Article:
As a young couple, Julie and Christian Arnold enjoyed loft living and being able to walk to shops. But as their family started to grow, they knew they needed a little more room and outdoor space for their kids to play and explore.
They were able to find the perfect mix in Old Briarcliff, just north of the river. They found a piece of property in a wooded area that backed up to the Kansas City Park Reserve and was within walking distance of shops at The Village at Briarcliff.
“It’s a very steep lot and probably a little daunting for most,” says Julie, an interior and product designer. “We were drawn to the natural setting that backs up to a park preserve that feels so secluded yet five minutes to downtown.”
Christian is an architect, and the property offered close proximity to downtown Kansas City and his firm, Clockwork Architecture, in the River Market. It also fit well with Julie’s business, Create Place, which offers “creative direction, design and styling” with a focus on telling her client’s story.
The two-story house sits partially on stilts and jets out into the trees, not unlike a treehouse.
“That’s our favorite part—seeing the trees changing out the windows or from the terrace and the natural light that comes through all the windows,” Julie says.
The main floor, which encompasses the kitchen, dining and living areas, is an open area that’s “flooded with natural light.” The home’s inspiration came from the couple’s “loft living in Boston and Kansas City,” says Julie, who grew up in a small town in Kansas but studied interior architecture, product and furniture design at Boston Architectural College.
“We wanted to incorporate open living spaces to engage in family activities,” Julie says. “We deliberately kept the children’s bedrooms smaller to focus more on larger family spaces.”
The home is just 2,500 square feet, and the Arnolds aimed to make it sustainable by using salvaged and repurposed materials and objects when possible.
The office nook
The Arnolds built an open nook—like a closet without a door—in the office that holds a desk and computer. This dedicated homework space can be concealed with a curtain when not in use.
Just as it would be in a loft, office space was carved out of the main living area using a partition that doesn’t reach the ceiling. However, the Arnolds’ unique partition is like a freestanding sculpture and was created by weaving thinly cut walnut pieces into an open basket weave pattern. The rich wood pattern not only adds depth, texture and a bit of privacy but also lets in light.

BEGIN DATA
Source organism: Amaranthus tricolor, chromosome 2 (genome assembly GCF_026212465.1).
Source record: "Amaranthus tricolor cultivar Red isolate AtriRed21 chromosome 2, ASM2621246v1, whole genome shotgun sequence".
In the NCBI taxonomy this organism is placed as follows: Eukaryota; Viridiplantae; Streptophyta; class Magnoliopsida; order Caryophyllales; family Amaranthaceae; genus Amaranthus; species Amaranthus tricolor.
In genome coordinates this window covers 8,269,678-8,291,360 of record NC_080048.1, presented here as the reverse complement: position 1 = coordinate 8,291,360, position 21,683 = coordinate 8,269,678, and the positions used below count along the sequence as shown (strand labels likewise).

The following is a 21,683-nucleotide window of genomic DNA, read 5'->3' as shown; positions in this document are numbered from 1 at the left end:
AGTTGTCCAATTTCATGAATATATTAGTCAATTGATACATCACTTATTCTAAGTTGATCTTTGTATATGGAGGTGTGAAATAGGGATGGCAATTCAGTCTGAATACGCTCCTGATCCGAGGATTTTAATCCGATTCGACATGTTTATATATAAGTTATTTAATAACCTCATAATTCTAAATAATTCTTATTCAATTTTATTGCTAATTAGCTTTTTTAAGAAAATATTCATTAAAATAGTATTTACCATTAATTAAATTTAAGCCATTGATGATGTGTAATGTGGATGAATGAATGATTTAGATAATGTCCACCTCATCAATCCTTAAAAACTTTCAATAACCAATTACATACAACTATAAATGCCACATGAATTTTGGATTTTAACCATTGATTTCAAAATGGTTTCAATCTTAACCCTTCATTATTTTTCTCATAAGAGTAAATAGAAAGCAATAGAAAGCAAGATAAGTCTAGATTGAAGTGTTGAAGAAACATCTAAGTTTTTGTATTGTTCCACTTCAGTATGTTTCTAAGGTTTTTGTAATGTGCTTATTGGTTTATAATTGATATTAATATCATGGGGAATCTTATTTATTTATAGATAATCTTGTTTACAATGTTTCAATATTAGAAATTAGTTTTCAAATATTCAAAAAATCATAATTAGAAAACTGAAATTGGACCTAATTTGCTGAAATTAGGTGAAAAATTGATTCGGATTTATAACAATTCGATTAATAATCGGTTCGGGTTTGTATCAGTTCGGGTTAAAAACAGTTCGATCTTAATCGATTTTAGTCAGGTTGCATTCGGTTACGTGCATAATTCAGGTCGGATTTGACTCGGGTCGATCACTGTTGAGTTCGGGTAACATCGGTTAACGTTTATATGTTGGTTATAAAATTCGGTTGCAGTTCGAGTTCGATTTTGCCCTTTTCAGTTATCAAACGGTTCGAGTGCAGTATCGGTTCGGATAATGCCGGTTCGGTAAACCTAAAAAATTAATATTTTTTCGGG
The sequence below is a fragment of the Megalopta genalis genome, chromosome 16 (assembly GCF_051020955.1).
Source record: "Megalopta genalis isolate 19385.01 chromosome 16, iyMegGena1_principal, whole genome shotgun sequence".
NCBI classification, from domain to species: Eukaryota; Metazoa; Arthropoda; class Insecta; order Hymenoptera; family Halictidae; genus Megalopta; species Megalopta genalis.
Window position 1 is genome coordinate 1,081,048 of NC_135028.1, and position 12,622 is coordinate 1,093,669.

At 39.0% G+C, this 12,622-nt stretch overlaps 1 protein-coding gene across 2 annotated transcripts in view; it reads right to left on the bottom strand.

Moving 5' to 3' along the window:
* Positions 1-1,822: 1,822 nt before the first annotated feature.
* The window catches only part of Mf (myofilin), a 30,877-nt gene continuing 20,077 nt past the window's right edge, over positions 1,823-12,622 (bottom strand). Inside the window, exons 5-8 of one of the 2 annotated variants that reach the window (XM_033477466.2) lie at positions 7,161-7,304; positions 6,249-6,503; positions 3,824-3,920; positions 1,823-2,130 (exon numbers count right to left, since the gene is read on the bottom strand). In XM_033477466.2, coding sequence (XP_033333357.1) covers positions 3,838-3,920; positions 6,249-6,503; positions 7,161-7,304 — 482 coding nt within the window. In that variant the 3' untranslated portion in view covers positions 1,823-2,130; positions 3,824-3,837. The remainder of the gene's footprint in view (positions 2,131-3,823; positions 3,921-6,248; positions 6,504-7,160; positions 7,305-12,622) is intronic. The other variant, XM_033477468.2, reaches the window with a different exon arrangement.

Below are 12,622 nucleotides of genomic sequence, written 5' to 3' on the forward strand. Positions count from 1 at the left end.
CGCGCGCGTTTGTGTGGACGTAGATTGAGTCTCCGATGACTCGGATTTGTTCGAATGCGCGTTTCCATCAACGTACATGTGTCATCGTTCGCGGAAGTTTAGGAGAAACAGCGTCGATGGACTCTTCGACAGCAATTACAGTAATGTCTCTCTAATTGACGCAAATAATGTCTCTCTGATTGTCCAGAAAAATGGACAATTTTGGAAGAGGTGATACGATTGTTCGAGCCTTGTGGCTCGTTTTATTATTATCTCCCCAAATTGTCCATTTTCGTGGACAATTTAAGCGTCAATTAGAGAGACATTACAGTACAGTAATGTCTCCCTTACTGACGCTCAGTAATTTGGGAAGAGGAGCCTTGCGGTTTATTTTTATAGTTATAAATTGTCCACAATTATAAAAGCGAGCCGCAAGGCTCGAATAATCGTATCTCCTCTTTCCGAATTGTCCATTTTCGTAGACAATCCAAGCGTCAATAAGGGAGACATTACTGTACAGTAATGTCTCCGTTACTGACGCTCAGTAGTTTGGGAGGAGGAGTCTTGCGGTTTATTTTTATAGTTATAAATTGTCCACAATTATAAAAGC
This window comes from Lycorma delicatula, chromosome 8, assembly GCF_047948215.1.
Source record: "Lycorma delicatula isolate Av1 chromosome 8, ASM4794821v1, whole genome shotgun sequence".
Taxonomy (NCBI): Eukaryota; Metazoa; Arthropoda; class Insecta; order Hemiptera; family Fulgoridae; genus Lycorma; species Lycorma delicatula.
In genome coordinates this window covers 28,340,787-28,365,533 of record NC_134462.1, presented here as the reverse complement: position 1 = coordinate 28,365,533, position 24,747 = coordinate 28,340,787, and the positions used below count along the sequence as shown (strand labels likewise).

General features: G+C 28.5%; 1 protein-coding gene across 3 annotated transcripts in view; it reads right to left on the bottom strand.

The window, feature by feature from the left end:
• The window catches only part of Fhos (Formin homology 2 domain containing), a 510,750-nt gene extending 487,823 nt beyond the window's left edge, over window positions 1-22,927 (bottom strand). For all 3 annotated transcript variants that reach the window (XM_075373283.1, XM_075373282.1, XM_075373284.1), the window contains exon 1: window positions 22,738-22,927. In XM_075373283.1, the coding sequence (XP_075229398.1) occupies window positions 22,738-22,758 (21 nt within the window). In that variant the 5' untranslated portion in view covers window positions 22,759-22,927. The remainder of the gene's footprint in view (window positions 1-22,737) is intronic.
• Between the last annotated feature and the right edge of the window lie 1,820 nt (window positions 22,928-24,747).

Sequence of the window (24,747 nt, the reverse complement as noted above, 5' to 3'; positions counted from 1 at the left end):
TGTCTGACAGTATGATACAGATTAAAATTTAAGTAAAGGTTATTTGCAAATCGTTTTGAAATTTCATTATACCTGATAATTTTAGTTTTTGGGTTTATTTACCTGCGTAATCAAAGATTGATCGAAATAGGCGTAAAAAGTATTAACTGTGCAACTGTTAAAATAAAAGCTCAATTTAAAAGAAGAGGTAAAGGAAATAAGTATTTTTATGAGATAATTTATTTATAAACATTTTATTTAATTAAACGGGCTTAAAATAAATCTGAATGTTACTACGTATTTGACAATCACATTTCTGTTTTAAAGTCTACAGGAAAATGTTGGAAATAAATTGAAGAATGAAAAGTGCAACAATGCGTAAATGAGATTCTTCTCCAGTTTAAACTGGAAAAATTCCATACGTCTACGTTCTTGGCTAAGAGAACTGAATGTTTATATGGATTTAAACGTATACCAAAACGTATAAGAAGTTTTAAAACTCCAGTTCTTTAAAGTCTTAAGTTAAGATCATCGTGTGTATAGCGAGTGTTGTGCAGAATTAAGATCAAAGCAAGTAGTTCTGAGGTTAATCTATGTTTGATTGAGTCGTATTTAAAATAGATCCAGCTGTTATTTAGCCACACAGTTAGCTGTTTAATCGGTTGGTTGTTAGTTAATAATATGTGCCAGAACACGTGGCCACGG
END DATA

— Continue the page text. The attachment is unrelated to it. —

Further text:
With a couch and large wood desk, the office is a place to be away from the action of the main living area while still being close enough to feel a part of it all.
With its simple blue-on-blue stencil pattern, the wall behind the desk also becomes a piece of art.
The dining area
Julie designed the large dining table and commissioned a local craftsman to build it using salvaged wood, then finished it herself. She also made the two large light pendants that hang above the table by creating a wire form and draping them with the same fabric she used to conceal the office nook.
Quartz countertops and cabinets with a simple walnut veneer create a streamlined, modern kitchen that’s open to the rest of the living area.
“I love to cook, so having a kitchen that opens up to the living and dining rooms makes me feel connected to all the other activities,” Julie says.
The main living area
Julie describes her style as a “refined, natural aesthetic, often mixing in sustainable and vintage furniture and finishes.” She adds that her “guiding inspiration comes from the simplicity of Scandinavian design, mid-century classics, nature and travel.”
Those elements are apparent throughout her entire home. One of her home’s signature pieces is a mid-century credenza flanked by two Eames chairs.
Mother and son
Julie and her fourteen-year-old son James recently won a design contest with Lucent Lightshop for a sconce design that Julie will soon be installing in her home’s master bedroom.
Her son had been learning modeling programs for some of his product design ideas, and she thought it would be the perfect opportunity for him to develop his skills further.
The children are learning the entire process of making the tray, from conception to finding the perfect piece of wood to creating the tray and selling it.
Julie bought the hammered bell in a shop while traveling through Salt Lake City. She hung the bell on a wall right next to a door leading to the outdoor terrace with the idea that she could ring it to let her children know it was time to come in. “I liked the idea of ringing the bell when my kids were out playing in the forest,” she says.
Contributor Dawnya Bartsch writes about architecture and interior design. A California transplant, she’s a seasoned journalist and art history buff.
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